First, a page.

Tahiti’s Chinese community celebrates the New Year at the end of the month. Papeete’s festivities showcase Chinese song, dance, martial and culinary arts. The month also sees the Tahiti Tere Fa’Ati – a party day out by traditional public ‘truck’ transport around the island, with entertainment on the way and a Tahitian meal for a finale.

February is the month of the Moorea Marathon. It attracts hundreds of participants from around the world and coincides with a week of entertainment and cultural activities. Moorea also stages a Tere Fa’Ati to match Tahiti’s January celebration.

The Tahiti Tourisme Body Surfing & Skimboarding (Fa’ahe’e Tino & Fa’ahe’e Iri) Competition is just the thing for watersports fanatics to prove their talents.

The world’s top surfers meet for the Billabong Pro Surfing Competition riding Tahiti’s legendary waves at Teahupoo. May also brings the Va’a Tea Eco boat race from Raiatea to Tahiti (with craft powered by primary energy competing against boats driven by man-made fuel) and the Tahiti Pearl Regatta from Raiatea to Taha’a, Bora Bora and Huahine, with each day ending with a Polynesian dinner and a dance show. Later in the month comes the Arii Mata Tini outrigger canoe race in the Tuamotu Archipelago, most notably in Rangiroa.

The International Golf Open is held at the end of June on French Polynesia’s sole course - Tahiti’s Olivier Bréaud course on Tahiti.

The Heiva I Tahiti, a month-long gathering of choral and dance groups, is held in downtown Papeete and elsewhere. Heiva of the Artisans is a major crafts exhibition this month, based around the theme of Polynesian legends and featuring artists from all over French Polynesia. Tahiti and Moorea are the venue for the Friendship Tour cycling race for competitors from around the Pacific Rim.

August features the Te Vai Ari’I or ‘Super Aito’ Maraton three-day outrigger cane race featuring the best hundred rowers of the moment.

In the Leeward Islands, Va’a (canoe-racing) is the classic traditional sport and this month’s Hawaiki Nui Va’a sees over 100 canoes racing between the islands of Huahine, Raiatea, Taha’a and Bora Bora.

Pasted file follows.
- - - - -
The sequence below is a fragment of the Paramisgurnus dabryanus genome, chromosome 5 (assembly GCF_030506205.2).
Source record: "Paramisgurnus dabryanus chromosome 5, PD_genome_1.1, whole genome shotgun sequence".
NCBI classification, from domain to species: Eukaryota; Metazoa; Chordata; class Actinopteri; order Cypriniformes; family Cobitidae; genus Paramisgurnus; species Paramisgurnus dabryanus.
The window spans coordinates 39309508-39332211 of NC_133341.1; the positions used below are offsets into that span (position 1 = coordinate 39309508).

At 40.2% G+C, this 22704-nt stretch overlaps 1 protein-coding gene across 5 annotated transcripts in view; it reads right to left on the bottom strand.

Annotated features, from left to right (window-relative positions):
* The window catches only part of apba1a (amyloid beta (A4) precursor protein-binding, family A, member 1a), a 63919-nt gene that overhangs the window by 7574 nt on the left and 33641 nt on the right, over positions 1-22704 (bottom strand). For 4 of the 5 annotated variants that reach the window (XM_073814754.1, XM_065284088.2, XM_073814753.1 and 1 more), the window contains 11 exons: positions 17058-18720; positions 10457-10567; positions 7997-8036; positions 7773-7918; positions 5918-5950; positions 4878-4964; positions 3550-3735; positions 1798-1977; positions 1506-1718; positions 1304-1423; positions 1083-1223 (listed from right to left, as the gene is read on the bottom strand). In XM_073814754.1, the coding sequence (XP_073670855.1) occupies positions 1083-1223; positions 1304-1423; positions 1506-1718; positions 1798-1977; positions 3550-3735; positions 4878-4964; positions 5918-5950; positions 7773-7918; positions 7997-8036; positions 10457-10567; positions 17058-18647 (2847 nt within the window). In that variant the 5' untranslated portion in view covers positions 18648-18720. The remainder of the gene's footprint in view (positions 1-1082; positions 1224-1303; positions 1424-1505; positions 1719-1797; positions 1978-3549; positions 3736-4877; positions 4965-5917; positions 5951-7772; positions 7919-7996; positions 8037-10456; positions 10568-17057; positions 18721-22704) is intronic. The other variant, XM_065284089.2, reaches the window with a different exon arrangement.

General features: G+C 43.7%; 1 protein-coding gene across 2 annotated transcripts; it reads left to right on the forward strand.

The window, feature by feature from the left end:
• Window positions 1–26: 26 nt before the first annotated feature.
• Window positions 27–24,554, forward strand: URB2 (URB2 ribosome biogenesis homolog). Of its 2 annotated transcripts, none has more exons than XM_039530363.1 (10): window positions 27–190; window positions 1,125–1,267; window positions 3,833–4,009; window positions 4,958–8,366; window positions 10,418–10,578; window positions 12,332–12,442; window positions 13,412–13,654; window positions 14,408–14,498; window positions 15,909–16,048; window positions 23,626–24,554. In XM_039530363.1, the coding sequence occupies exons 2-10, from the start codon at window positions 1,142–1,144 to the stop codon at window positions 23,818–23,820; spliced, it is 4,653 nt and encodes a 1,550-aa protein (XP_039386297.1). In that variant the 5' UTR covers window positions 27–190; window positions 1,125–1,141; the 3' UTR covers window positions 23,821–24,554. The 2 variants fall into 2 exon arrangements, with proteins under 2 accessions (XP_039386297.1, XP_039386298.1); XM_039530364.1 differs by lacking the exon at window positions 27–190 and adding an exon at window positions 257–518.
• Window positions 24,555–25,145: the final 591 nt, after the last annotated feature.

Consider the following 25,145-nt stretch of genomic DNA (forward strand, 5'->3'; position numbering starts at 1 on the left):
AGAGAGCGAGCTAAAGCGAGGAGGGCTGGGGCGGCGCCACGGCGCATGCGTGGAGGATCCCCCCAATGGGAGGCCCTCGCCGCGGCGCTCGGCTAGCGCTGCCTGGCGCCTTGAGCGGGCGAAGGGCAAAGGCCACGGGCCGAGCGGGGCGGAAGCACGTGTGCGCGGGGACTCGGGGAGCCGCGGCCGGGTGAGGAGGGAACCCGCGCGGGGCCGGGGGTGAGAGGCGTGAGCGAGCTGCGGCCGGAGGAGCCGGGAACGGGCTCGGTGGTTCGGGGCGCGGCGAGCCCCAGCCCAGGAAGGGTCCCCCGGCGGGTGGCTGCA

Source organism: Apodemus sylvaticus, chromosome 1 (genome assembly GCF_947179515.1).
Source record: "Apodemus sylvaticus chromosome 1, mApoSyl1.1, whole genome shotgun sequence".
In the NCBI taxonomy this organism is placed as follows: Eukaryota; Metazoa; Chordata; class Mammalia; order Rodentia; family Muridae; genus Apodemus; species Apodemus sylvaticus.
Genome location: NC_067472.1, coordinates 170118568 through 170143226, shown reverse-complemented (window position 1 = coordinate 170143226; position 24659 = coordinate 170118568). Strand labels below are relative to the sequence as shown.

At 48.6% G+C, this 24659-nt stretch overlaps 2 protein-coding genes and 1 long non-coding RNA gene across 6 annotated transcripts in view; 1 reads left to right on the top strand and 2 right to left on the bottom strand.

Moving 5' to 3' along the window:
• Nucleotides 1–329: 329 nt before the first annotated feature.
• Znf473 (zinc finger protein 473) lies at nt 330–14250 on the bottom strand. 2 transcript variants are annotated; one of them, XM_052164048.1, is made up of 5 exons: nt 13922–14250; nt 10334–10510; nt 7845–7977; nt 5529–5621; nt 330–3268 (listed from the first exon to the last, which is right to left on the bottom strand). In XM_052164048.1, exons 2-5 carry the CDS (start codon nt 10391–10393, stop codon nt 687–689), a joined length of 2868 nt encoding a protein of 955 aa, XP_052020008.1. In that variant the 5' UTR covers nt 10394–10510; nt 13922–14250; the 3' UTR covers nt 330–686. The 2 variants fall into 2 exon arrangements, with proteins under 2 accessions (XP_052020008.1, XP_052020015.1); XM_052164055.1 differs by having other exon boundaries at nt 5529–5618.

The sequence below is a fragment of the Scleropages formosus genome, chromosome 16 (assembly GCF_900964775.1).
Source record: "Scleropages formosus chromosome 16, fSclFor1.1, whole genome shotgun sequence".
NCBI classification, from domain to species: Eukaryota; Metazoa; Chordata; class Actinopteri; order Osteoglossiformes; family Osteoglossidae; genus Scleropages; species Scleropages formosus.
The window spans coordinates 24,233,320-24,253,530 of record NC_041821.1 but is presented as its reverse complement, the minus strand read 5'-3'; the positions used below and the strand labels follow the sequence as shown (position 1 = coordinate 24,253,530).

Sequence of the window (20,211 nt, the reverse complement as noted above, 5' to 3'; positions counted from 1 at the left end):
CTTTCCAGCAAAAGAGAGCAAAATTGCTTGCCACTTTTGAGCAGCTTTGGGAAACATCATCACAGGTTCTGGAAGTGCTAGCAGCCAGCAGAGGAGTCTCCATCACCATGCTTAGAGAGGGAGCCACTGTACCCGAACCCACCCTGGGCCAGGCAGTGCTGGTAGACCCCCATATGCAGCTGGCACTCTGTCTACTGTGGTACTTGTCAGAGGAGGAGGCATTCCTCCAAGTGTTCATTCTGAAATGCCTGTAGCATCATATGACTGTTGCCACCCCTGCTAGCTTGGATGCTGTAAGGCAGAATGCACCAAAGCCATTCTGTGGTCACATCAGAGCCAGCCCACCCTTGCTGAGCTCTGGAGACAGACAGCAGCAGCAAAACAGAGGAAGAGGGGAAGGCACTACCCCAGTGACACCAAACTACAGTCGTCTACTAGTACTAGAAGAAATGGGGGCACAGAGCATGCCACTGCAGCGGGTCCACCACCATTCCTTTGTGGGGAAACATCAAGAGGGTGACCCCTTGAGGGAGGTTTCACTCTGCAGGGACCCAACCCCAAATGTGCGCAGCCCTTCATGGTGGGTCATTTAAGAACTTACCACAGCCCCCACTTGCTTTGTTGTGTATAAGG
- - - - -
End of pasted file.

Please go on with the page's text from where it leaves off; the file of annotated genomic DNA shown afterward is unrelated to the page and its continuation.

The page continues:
While in Papeete you can visit ‘In Gauguin’s Footsteps’, an exhibition in celebration of the life and works of Gauguin, a name indelibly associated with Tahiti.

Sightseeing in Tahiti

Tahiti and its 118 islands span an area of ocean as large as Europe. Each island has its own unique geography and character. The largest, volcanic in origin, are divided by emerald green valleys clothed in dense rainforests. They push skywards almost sheer from the ocean, framed by seas of improbable blue, sparkling invitingly within their own protective necklace of coral. What they all have in common, though, is a capacity to dazzle the sun-starved visitor with the eye-numbing brilliance of their colours and their vast ocean horizons.


Largest and most developed of the Society Islands archipelago is Tahiti, which combines the unmistakable ambience of the South Seas with the no less indelible style and chic of a former French colony. Papeete the busy, sprawling waterfront capital, where you’ll find chic shops, a fascinating market, and a lively mix of French, Polynesian, and Chinese cultures and museums (including the Pearl Museum and the Paul Gauguin Museum in the Botanic Gardens). A 70-mile circular drive takes you through lush tropical scenery, villages, plantations and forests, past lovely beaches, volcanic mountains, the Arahoho Blowhole, Faaruumai Waterfalls, Fern Grottos, Lookout Point, Point Venus and Marae Arahuruhu’s ruined temples.

Just 12 miles away, is Moorea, a vision of James Michener’s mythical Bali Hai, with jagged mountain peaks, stunning bays, lagoons and pristine beaches. You can encircle mountainous Moorea (by taxi or bicycle) on a 38-mile journey around the coast. Take in the Belvedere viewpoint, for a superb panorama of Opunohu and Cook''s Bays, then travel through coffee plantations and pineapple fields, visiting amazing ancient marae temples en route. Papetoai church, built by early 19th century missionaries, is the oldest European building in the South Pacific. Visit Fare Vanilla to see how Tahitian vanilla is grown and processed.

Bora Bora